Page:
There has been a lot of action from Google this year. Moreso, there have been some really interesting announcements regarding how they rank websites. We don’t often get clear and concise info regarding updates to the ranking program, but this time, we have some absolutes from another core update to an interesting reversal on the nofollow attribute to finally, a serious look at your user interface. Take a spin through these updates below. Hit us up on social if you have any feedback!
Google’s May Core Update Released on May the 4th
In the past, we’ve seen some fun names to these major core updates. Classic names such as Panda, Hummingbird and Bert have all graced the core update lexicon. However, the May update passed us without a whimper, simply called the May 2020 Core Update. However the internet wasn’t having any of it. The date of the release was May the 4th as announced in this official tweet, which is also a cult-favourite day where people around the world flood their social channels with Star Wars’y messages commemorating ‘May the 4th Be With You’. It’s all heroically nerdy, but it happened nonetheless. Hence the nickname “The Force Update”.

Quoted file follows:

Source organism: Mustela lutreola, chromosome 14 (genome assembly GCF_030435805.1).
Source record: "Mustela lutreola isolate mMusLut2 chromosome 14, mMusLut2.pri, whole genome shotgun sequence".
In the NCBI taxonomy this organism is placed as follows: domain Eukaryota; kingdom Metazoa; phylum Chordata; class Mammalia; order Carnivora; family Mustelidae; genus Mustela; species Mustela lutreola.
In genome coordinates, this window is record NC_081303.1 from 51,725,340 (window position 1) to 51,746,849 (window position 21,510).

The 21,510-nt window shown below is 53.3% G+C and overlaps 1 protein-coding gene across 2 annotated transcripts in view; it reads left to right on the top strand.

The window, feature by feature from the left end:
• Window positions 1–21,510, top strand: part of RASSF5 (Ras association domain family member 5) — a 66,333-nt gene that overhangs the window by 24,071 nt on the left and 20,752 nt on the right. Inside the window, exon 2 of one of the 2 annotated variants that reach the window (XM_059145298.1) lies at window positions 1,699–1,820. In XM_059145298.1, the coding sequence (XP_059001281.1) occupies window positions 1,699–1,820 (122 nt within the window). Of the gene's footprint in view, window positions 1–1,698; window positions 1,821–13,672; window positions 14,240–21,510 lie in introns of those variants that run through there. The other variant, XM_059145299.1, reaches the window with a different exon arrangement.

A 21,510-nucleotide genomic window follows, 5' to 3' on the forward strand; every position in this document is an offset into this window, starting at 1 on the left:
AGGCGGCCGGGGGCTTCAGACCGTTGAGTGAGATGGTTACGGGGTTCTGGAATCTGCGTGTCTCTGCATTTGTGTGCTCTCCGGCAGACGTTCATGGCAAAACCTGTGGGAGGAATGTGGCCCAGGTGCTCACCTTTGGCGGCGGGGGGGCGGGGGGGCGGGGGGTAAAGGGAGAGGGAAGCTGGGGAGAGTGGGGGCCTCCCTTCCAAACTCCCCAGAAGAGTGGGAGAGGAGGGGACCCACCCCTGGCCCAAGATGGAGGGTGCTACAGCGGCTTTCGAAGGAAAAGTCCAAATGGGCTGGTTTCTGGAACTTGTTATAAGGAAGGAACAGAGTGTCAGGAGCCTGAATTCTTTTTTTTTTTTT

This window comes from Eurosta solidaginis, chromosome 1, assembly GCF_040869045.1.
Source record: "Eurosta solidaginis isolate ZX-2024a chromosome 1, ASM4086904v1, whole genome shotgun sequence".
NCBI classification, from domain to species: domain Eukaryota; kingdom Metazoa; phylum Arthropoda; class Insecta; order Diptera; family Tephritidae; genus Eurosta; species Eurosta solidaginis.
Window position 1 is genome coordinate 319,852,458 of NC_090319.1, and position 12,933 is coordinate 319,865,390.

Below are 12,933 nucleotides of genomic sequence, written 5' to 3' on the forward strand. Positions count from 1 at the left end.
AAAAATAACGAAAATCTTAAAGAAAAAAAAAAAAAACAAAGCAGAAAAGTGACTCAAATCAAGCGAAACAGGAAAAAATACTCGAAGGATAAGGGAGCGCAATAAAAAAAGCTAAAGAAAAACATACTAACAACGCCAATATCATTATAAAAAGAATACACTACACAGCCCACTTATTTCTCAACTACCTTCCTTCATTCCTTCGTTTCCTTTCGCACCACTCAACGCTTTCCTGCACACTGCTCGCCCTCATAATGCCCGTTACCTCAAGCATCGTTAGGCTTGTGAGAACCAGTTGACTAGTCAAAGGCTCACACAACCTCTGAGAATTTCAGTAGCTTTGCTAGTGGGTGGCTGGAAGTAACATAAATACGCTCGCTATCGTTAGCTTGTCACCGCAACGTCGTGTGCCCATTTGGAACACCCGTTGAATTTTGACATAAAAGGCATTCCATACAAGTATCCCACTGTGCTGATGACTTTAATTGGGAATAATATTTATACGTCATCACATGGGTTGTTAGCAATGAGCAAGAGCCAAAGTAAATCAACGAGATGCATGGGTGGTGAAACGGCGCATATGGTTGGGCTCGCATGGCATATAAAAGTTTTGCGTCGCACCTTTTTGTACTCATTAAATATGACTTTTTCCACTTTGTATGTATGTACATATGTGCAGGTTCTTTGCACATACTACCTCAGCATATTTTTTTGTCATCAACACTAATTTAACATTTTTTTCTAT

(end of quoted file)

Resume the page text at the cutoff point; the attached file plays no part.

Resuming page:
The central program or algorithm that Google uses to rank websites is called the core. The core program consists of up to 200 unique checks that influence how Google ranks your website. There are dozens of small updates to various ranking signals throughout the year, however, the ‘core’ is only updated perhaps a few times a year.